Following the massive €1.9 billion Wirecard scandal, Germany will hand the company’s accounting responsibilities to the market regulator BaFin.
Reported by Financial Times on Sunday, the decision was made due to the lapses in the part of the Ernst and Young, one of the big-four private audit firms, and will end the contracts with it on Monday.
BaFin will put the responsibility of overseeing the company accounts to the Financial Reporting Enforcement Panel (FERP), a private-sector body with quasi-official power, and is examining financial reporting of publicly-listed companies since 2005.
“What the Wirecard affair has shown is that…self-regulation by the auditors doesn’t work properly,” Jörg Kukies, Germany’s deputy finance minister, told the publication. “So we will inevitably have to question whether the bodies that currently regulate the industry should continue to do so in their current form.”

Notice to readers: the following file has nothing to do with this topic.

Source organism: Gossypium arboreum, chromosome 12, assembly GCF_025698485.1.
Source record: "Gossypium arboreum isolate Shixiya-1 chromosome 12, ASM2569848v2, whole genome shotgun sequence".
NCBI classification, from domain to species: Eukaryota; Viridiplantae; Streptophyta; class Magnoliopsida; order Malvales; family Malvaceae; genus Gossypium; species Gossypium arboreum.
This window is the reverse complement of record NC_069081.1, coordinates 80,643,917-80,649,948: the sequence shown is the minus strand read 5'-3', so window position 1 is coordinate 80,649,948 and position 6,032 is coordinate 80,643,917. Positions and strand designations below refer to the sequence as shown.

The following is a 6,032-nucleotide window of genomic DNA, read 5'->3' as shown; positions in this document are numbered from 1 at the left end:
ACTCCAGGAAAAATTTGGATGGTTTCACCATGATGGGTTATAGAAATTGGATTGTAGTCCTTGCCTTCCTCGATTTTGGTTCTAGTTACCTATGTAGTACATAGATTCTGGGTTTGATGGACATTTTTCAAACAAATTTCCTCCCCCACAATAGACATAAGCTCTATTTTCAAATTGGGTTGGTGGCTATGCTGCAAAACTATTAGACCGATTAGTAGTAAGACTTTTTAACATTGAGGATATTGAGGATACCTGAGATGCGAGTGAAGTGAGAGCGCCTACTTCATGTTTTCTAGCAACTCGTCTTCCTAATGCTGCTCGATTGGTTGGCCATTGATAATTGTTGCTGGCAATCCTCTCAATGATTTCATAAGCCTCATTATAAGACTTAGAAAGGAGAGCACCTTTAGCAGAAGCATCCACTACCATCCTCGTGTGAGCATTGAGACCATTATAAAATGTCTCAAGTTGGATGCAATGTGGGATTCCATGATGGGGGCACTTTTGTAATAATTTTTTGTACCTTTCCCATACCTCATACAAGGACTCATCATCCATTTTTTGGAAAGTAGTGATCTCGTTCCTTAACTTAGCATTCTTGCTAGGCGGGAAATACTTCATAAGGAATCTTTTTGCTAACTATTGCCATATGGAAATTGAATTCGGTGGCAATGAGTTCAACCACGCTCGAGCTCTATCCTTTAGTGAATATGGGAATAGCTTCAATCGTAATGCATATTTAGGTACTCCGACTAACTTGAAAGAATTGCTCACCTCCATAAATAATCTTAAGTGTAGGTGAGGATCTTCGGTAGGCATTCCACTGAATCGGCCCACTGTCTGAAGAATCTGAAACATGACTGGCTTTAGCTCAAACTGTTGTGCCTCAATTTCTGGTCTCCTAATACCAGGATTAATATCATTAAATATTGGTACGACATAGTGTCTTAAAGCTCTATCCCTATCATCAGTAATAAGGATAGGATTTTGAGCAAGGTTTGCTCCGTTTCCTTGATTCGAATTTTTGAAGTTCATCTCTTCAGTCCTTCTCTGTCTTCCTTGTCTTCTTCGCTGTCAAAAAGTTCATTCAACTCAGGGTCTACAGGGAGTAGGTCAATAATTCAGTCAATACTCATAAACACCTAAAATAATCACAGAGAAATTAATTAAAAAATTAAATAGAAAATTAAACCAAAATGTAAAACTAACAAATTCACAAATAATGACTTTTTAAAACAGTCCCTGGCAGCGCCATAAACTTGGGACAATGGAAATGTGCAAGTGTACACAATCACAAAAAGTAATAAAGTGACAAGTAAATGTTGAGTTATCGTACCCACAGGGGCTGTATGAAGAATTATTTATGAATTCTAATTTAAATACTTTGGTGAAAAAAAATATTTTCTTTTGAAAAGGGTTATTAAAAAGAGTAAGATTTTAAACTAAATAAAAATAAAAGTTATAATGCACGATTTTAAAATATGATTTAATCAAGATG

A financial scandal rocked the payments industry
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The auditor could not receive details of Wirecard’s Singapore bank account for three years, which might have alarmed about the scandal at a much earlier stage.
The fallout of the payments has turned out to be an embarrassment for the country, and even the spokesperson of German Chancellor Angela Merkel called it “a scandal which is almost unprecedented in the world of finance.”
Many are also pointing at BaFin blaming for the massive scandal and also for banning the short-selling Wirecard shares.
BaFin already asked FERP to open up an investigation on Wirecard in early 2019 for acquisition by a whistleblower of accounting manipulation, but it had been revealed that only one official was overseeing the case with hardly any progress.
Meanwhile, Filipino lawyer Mark Tolentino recently claimed that he is being falsely accused in the Wirecard fraud case and told media that he is a “victim of a frame-up.”